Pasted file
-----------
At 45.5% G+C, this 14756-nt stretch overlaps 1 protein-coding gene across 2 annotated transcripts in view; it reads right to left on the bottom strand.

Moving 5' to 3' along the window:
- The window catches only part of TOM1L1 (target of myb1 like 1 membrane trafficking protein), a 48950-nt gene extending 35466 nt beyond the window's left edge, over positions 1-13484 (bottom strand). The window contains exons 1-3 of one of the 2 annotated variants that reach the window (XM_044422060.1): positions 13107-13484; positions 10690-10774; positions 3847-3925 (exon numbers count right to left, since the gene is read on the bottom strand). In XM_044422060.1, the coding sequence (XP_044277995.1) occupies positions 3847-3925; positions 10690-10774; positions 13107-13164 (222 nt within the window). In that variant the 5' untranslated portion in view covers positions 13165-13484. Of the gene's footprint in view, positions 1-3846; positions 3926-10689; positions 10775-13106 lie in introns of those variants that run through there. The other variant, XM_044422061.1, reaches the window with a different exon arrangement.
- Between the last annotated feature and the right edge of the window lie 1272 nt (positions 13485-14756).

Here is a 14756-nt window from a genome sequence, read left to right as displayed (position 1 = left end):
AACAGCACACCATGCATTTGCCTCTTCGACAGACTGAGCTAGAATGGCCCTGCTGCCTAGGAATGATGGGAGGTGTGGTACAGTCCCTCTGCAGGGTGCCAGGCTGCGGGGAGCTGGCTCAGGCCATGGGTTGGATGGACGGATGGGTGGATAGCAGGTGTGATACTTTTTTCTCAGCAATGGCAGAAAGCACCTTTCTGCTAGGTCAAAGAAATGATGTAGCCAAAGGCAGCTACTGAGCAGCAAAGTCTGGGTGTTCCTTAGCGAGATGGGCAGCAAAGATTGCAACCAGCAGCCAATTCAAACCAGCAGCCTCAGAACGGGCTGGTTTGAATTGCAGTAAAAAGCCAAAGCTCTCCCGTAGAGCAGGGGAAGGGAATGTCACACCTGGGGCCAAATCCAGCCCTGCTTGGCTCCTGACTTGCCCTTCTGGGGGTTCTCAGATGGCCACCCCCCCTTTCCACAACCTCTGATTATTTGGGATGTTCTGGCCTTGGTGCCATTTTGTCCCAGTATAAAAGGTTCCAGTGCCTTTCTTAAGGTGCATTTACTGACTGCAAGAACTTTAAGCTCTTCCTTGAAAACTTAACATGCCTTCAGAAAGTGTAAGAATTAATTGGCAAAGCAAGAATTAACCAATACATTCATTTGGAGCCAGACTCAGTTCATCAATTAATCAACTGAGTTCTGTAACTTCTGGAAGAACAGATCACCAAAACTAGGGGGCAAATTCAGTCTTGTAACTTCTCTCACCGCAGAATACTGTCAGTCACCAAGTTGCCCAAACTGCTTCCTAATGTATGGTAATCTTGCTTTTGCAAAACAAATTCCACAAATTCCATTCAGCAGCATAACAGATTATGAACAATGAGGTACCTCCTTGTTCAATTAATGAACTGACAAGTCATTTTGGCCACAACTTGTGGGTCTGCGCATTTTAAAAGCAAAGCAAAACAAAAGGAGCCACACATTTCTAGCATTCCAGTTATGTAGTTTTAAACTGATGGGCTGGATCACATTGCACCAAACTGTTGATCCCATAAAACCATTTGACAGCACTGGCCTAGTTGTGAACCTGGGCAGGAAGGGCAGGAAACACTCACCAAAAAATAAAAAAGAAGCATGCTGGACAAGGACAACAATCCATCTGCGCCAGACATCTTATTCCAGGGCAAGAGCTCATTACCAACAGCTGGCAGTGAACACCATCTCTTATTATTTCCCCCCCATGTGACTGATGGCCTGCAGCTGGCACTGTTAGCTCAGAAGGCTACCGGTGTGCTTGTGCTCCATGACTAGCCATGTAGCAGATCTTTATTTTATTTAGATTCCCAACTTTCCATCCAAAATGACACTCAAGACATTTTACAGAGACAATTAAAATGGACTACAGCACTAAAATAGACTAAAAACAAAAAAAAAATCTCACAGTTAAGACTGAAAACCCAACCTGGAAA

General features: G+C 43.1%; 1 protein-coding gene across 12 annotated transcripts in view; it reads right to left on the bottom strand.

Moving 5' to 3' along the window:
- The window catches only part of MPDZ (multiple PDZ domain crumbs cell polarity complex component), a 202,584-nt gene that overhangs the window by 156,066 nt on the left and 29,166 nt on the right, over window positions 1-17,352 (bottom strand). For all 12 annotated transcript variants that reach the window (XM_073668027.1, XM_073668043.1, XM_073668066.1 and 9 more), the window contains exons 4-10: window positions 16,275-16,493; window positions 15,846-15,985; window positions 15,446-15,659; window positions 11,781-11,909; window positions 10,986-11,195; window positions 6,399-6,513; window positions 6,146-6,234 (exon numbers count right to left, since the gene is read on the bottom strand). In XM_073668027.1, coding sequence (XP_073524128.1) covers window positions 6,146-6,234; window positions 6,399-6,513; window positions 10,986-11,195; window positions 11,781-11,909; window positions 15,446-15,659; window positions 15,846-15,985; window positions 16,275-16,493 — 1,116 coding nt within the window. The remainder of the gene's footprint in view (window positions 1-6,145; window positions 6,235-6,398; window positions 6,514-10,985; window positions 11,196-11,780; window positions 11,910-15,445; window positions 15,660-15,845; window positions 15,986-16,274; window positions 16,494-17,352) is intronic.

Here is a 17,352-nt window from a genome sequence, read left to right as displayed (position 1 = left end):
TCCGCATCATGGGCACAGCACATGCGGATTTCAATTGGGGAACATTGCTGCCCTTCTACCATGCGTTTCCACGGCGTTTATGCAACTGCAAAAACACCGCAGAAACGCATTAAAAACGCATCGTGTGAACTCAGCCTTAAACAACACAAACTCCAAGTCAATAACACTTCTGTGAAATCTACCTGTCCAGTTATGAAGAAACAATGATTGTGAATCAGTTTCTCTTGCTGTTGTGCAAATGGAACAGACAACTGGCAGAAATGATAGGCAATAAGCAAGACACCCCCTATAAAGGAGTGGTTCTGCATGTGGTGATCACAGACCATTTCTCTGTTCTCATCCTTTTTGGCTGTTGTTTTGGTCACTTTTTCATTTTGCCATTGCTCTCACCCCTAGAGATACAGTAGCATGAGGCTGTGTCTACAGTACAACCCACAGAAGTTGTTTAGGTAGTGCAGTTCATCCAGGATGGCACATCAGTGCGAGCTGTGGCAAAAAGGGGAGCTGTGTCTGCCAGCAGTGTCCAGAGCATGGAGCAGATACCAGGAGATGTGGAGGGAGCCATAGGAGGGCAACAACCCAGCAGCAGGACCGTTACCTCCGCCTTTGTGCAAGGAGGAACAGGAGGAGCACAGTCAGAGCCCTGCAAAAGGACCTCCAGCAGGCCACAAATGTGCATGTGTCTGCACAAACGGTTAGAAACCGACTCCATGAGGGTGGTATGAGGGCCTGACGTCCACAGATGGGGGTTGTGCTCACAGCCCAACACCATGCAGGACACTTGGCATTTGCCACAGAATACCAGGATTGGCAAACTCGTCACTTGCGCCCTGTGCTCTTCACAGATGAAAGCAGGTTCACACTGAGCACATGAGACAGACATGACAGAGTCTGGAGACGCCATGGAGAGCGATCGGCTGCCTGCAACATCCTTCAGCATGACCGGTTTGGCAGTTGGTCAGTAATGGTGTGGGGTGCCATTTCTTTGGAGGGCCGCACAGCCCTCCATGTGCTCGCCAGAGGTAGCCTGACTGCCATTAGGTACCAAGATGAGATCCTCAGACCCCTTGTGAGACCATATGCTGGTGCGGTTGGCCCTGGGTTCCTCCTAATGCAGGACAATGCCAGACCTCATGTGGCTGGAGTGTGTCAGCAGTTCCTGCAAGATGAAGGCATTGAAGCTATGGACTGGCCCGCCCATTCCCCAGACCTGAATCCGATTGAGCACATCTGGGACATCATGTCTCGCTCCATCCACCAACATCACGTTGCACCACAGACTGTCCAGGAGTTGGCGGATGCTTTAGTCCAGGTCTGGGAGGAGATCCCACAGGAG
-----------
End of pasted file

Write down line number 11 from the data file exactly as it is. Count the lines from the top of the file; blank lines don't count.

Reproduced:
TCCGCATCATGGGCACAGCACATGCGGATTTCAATTGGGGAACATTGCTGCCCTTCTACCATGCGTTTCCACGGCGTTTATGCAACTGCAAAAACACCGCAGAAACGCATTAAAAACGCATCGTGTGAACTCAGCCTTAAACAACACAAACTCCAAGTCAATAACACTTCTGTGAAATCTACCTGTCCAGTTATGAAGAAACAATGATTGTGAATCAGTTTCTCTTGCTGTTGTGCAAATGGAACAGACAACTGGCAGAAATGATAGGCAATAAGCAAGACACCCCCTATAAAGGAGTGGTTCTGCATGTGGTGATCACAGACCATTTCTCTGTTCTCATCCTTTTTGGCTGTTGTTTTGGTCACTTTTTCATTTTGCCATTGCTCTCACCCCTAGAGATACAGTAGCATGAGGCTGTGTCTACAGTACAACCCACAGAAGTTGTTTAGGTAGTGCAGTTCATCCAGGATGGCACATCAGTGCGAGCTGTGGCAAAAAGGGGAGCTGTGTCTGCCAGCAGTGTCCAGAGCATGGAGCAGATACCAGGAGATGTGGAGGGAGCCATAGGAGGGCAACAACCCAGCAGCAGGACCGTTACCTCCGCCTTTGTGCAAGGAGGAACAGGAGGAGCACAGTCAGAGCCCTGCAAAAGGACCTCCAGCAGGCCACAAATGTGCATGTGTCTGCACAAACGGTTAGAAACCGACTCCATGAGGGTGGTATGAGGGCCTGACGTCCACAGATGGGGGTTGTGCTCACAGCCCAACACCATGCAGGACACTTGGCATTTGCCACAGAATACCAGGATTGGCAAACTCGTCACTTGCGCCCTGTGCTCTTCACAGATGAAAGCAGGTTCACACTGAGCACATGAGACAGACATGACAGAGTCTGGAGACGCCATGGAGAGCGATCGGCTGCCTGCAACATCCTTCAGCATGACCGGTTTGGCAGTTGGTCAGTAATGGTGTGGGGTGCCATTTCTTTGGAGGGCCGCACAGCCCTCCATGTGCTCGCCAGAGGTAGCCTGACTGCCATTAGGTACCAAGATGAGATCCTCAGACCCCTTGTGAGACCATATGCTGGTGCGGTTGGCCCTGGGTTCCTCCTAATGCAGGACAATGCCAGACCTCATGTGGCTGGAGTGTGTCAGCAGTTCCTGCAAGATGAAGGCATTGAAGCTATGGACTGGCCCGCCCATTCCCCAGACCTGAATCCGATTGAGCACATCTGGGACATCATGTCTCGCTCCATCCACCAACATCACGTTGCACCACAGACTGTCCAGGAGTTGGCGGATGCTTTAGTCCAGGTCTGGGAGGAGATCCCACAGGAG